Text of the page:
Every field comes with it’s own language. Herbal Medicine is no different. In this series, we’ll talk about herbal actions and meanings, and the herbs associated with them. Learning herbal actions is a great way to understand what you’re really asking your body to do when taking an herb.
Let’s dive in!
This suffix is from the Greek agogus, which means leading or guiding, which is a fairly apt description. In general, the ‘gogues’ increase function and/or secretion of an organ or body system. For example, a galactogogue is an herb that promotes lactation. A sialagogue is an herb that encourages formation of saliva. When you see ‘gogue’ at the end of a word, think Go! Go! Go! It’s like a cheering squad for whatever body system it’s associated with.
Some common 'Gogues and associated herbs:
From the Greek ‘emmena’ for menses. These act to encourage menstruation, either through toning the uterus, increasing bloodflow, or supporting the circulatory system.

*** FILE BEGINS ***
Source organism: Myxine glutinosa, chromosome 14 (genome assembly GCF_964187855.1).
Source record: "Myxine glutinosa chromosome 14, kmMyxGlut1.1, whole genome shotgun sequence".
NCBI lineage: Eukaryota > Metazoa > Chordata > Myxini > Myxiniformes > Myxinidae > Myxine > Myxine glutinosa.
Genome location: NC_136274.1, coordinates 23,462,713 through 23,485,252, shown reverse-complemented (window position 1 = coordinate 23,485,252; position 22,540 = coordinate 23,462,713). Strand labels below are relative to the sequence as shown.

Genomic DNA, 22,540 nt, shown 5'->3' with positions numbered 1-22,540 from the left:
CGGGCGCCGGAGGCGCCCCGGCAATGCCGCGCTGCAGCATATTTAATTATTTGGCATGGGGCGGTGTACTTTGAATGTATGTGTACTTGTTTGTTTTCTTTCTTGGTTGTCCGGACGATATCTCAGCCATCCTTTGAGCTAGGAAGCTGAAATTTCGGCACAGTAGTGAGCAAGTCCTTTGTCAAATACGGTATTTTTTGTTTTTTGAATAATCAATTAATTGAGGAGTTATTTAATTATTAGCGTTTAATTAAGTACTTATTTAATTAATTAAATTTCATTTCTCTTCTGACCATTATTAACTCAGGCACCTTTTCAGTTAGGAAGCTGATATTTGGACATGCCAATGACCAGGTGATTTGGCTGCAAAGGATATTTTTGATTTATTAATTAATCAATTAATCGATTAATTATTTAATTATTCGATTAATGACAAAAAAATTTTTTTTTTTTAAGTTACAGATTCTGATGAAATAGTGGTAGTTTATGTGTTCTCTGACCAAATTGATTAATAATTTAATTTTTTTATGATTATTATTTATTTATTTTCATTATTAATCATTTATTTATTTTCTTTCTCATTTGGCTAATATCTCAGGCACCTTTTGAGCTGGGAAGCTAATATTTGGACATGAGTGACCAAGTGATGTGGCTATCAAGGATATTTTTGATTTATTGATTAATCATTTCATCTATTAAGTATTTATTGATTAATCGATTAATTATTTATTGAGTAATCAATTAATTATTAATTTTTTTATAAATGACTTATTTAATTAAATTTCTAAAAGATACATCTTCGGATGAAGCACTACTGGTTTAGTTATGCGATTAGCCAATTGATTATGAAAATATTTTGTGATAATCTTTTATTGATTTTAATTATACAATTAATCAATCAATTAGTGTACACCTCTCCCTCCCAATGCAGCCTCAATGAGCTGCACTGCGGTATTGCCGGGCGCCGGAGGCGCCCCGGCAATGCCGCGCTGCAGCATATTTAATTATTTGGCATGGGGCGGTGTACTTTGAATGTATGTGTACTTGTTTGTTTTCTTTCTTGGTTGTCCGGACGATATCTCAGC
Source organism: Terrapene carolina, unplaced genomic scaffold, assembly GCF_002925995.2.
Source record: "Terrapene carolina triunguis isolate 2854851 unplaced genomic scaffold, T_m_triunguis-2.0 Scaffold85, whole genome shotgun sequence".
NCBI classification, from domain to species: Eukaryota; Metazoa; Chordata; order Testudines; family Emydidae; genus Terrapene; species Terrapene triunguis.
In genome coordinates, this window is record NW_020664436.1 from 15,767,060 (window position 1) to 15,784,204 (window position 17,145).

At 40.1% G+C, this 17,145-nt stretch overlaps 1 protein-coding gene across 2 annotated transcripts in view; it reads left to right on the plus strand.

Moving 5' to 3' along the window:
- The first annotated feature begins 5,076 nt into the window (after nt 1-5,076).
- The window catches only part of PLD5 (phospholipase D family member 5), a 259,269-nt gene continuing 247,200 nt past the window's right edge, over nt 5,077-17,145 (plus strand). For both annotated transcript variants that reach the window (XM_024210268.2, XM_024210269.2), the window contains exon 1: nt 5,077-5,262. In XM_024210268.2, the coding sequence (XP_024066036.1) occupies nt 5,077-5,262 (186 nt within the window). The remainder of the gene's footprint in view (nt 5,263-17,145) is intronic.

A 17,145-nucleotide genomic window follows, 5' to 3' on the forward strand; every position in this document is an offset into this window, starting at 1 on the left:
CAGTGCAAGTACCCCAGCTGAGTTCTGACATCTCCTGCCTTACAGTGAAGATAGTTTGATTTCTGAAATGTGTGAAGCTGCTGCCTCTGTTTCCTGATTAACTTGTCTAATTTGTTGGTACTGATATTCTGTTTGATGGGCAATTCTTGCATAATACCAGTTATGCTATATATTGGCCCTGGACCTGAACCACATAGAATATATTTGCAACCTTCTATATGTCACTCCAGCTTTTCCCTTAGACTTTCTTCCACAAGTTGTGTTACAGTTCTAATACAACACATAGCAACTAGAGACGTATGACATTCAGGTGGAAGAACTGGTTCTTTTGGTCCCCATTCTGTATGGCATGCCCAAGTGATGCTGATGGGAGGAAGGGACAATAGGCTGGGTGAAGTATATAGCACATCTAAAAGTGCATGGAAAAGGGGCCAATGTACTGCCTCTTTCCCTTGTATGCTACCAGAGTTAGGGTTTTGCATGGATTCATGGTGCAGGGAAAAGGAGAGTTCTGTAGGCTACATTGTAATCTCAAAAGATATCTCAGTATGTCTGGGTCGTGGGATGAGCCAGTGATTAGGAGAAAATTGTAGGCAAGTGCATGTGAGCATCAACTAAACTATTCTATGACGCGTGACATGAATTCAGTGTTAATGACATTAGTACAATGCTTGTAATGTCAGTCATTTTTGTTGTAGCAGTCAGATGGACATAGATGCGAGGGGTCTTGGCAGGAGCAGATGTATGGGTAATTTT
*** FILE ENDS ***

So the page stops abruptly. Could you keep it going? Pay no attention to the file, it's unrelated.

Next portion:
A few emmenagogue herbs: Ginger, cayenne, black pepper, cinnamon, mustard, yarrow, rosemary, lavender, basil, dang quai
From the Greek ‘galakt’ for milk, these herbs increase milk flow in breastfeeding women through providing nutrition, relaxation, or directly stimulating milk ducts.
A few galactogogue herbs: Fenugreek, fennel, caraway, dill, anise, hops, alfalfa, oatmeal, chickweed
From the Greek ‘sialon’ for saliva, these herbs promote not only saliva, but from that a cascade of actions associated with digestion, including increase of appetite.
A few sialagogue herbs: Echinacea, prickly ash, anise, cayenne
From the Greek ‘chole’ for bile, these herbs encourage the gallbladder to secrete bile, an important part of digestion, particularly of fats.
A few cholagogue herbs: Dandelion, burdock, gentian, yellow dock, chicory, mugwort